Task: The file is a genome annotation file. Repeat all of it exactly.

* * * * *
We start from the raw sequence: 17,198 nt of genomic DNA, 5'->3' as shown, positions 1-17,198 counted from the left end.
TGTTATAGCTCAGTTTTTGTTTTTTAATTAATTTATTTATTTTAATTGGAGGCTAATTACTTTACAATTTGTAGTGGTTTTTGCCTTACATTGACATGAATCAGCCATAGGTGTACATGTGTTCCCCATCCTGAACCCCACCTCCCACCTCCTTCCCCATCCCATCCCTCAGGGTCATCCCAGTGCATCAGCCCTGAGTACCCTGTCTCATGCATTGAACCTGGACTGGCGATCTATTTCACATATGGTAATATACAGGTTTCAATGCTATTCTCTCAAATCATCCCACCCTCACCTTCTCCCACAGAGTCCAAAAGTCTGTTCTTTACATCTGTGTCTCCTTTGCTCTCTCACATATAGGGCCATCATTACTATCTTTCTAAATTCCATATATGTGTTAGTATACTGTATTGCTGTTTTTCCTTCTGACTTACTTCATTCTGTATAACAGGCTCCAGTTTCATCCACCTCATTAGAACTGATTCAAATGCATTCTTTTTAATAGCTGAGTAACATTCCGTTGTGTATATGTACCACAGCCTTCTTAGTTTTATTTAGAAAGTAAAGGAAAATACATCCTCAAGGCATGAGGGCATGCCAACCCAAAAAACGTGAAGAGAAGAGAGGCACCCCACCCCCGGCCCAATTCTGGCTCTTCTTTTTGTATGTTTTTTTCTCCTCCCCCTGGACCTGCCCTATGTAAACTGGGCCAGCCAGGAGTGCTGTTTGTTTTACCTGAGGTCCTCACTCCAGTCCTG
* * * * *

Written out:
We start from the raw sequence: 17,198 nt of genomic DNA, 5'->3' as shown, positions 1-17,198 counted from the left end.
TGTTATAGCTCAGTTTTTGTTTTTTAATTAATTTATTTATTTTAATTGGAGGCTAATTACTTTACAATTTGTAGTGGTTTTTGCCTTACATTGACATGAATCAGCCATAGGTGTACATGTGTTCCCCATCCTGAACCCCACCTCCCACCTCCTTCCCCATCCCATCCCTCAGGGTCATCCCAGTGCATCAGCCCTGAGTACCCTGTCTCATGCATTGAACCTGGACTGGCGATCTATTTCACATATGGTAATATACAGGTTTCAATGCTATTCTCTCAAATCATCCCACCCTCACCTTCTCCCACAGAGTCCAAAAGTCTGTTCTTTACATCTGTGTCTCCTTTGCTCTCTCACATATAGGGCCATCATTACTATCTTTCTAAATTCCATATATGTGTTAGTATACTGTATTGCTGTTTTTCCTTCTGACTTACTTCATTCTGTATAACAGGCTCCAGTTTCATCCACCTCATTAGAACTGATTCAAATGCATTCTTTTTAATAGCTGAGTAACATTCCGTTGTGTATATGTACCACAGCCTTCTTAGTTTTATTTAGAAAGTAAAGGAAAATACATCCTCAAGGCATGAGGGCATGCCAACCCAAAAAACGTGAAGAGAAGAGAGGCACCCCACCCCCGGCCCAATTCTGGCTCTTCTTTTTGTATGTTTTTTTCTCCTCCCCCTGGACCTGCCCTATGTAAACTGGGCCAGCCAGGAGTGCTGTTTGTTTTACCTGAGGTCCTCACTCCAGTCCTG